Tek an ohta! Tek an cala!

      #99718
      R.M. Archer
      @r-m-archer

      I don’t have much to add to this conversation, unfortunately (but I look forward to reading it, because this sounds like a fascinating topic!), but I heard Phantom of the Opera and got excited because I recently read the book, after growing up on the movie (is it a weird movie to “grow up on”? Maybe. But I also grew up on the Peter Jackson LOTR movies, so…), and I automatically compared and contrasted them. This:

      In the words of a friend of mine, “The Phantom in the movie sounds really pretty after reading the book.” And it’s true… (go look up the Phantom from the movie [Gerrard Butler] and then find a picture of Erik [more of the fan art that’s out there. He probably won’t be wearing a mask in these pics])

      is soooooo accurate. And in my opinion, it makes the book a much stronger story. Everything about the Phantom is uglier in the book, from his face to his backstory to his mental health (or lack thereof), and it makes the story meaningful because it does introduce that horror aspect. It makes the story more important and more emotional. (Granted, it’s been a while since I last watched the movie, but from what I recall…) The movie lessened the plot to more of a simple love triangle. Erik was abusive and possessive, which is absolutely a bad thing and shouldn’t be ignored, but he doesn’t have nearly the same level of madness or cruelty as in the book. In the movie we feel pity for Erik because he’s been abused and that’s led to who he is, while in the book we feel much more revulsion than pity because he’s just kind of messed up and he mainly brought this on himself. And I think the details of the book were much more thought-provoking, in general.

      I don’t know if anything in there is especially helpful to the conversation at hand… I may have just rambled for a long paragraph about nothing… But anyway, thanks for bringing up the topic! I look forward to hearing everyone’s thoughts. 🙂

      Fantasy/dystopian/sci-fi author. Mythology nerd. ENFP. Singer.

      #99776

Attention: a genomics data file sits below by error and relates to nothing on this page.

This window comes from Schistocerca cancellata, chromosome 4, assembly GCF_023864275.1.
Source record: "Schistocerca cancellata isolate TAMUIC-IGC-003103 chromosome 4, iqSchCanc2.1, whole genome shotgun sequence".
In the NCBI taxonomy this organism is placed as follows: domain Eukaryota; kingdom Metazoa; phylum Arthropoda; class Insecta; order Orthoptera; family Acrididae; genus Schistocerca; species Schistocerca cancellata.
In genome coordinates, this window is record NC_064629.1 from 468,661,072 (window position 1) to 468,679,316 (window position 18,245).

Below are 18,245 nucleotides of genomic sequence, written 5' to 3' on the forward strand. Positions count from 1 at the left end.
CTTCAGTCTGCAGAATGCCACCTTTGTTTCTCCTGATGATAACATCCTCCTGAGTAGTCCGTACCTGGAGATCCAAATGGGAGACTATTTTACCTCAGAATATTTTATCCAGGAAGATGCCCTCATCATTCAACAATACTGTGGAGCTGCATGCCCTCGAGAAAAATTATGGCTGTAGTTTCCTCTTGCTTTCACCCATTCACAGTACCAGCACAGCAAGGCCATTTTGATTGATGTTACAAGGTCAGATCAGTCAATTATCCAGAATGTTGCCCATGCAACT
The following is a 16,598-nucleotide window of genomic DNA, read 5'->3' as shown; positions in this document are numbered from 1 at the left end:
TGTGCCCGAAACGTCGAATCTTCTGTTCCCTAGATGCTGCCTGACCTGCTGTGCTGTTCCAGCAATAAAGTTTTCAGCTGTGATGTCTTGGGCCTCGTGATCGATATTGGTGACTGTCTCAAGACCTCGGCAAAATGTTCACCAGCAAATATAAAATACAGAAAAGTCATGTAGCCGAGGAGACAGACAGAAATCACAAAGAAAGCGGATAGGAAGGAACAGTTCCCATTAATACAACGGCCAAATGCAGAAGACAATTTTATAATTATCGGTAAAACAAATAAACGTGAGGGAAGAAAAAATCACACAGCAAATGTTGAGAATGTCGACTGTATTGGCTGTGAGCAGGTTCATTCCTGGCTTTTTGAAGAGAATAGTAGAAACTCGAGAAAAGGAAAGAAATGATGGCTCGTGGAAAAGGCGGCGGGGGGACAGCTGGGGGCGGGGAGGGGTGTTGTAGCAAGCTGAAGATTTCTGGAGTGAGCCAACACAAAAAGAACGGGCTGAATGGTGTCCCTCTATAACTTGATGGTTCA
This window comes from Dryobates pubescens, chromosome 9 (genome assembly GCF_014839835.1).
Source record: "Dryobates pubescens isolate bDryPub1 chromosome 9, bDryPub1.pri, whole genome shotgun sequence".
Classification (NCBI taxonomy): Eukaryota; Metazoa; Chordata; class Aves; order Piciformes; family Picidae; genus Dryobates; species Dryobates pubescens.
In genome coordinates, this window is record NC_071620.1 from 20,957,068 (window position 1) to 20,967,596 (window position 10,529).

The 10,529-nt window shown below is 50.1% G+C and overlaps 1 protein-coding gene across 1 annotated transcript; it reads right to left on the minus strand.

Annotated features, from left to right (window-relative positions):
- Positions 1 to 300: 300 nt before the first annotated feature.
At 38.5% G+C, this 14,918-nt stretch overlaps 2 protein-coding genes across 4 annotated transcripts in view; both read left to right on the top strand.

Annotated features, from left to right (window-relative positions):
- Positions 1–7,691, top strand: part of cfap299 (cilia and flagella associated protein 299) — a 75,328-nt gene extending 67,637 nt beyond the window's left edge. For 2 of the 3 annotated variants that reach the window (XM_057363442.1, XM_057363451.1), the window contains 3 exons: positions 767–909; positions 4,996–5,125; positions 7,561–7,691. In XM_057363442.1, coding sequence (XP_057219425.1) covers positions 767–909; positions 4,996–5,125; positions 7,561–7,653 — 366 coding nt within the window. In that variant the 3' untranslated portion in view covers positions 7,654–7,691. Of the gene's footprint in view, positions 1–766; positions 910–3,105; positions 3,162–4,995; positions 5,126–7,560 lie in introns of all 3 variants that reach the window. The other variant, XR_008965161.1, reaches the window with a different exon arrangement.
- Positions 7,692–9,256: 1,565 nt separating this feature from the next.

Sink
      @sarah-inkdragon

      I’ve read both the ‘condensed’ version of Les Miserables, watched the movie, and I’m working my way through the brick. 😉 It’s a wonderful story, and Fantine’s descent is certainly to be noted.

      Frankenstein is on my to-be-read list, though I have listened to some of the musical and it’s quite nice. I’m looking forward to see how exactly Mary Shelley handles the introduction of so-called “resurrection” from the dead, and how she handles the themes of toying with a human life in the pursuit of knowledge, etc. Frankenstein has always been an interesting concept to me, I’ve just never gotten around to reading it.

      As for horror in general – I honestly don’t mind it. I don’t like modern horror, obviously, but classical horror is quite good at times. The Phantom of the Opera is…. to be honest, I hated the movie. I will reserve judgement until I read the book, however. The concept of a slow descent into depravity like in Les Miserables is something I like very much, and that feeling of horror when you see what people are willing to do sometimes such as in Fantine’s case is quite powerful.

      Overall, I don’t have much to say, considering I never really grew up on this genre and I haven’t gotten around to reading much myself. But I’m rather looking forward to it. 😉

      *vader vibes*

      #99834
      EricaWordsmith
      @ericawordsmith

        @r-m-archer

        Oh the music in that film…

        Yes… quite honestly the Phantom in the film is quite dashing with his mask on… Even more so than Raoul in my humble opinion.

        YES!! I totally agree with that. But I did pity the Phantom… he just wanted to be loved and admired for who he was, but he never could because of his ugliness. I absolutely pitied him…

        No, that was great! I love finding people who read books that I read that it feels like few people have gotten through.

        @sarah-inkdragon

        *Bangs head against the wall* That.. Book… is… long… I’m stuck right now in the part where Victor Hugo takes 40 pages of small-print to describe The Battle of Waterloo…

        I can’t wait to read that book… I’ll probably get to it around January maybe? I want to get through A Tale of Two Cities first.

        Ooh… you MUST read the book!! I think Erik is an INTJ… in the most despicable, insane version possible. And yes… Fantine has stuck with me for a long time… She faced everything I fear most with such bravery. I Dreamed a Dream is one of “my” songs…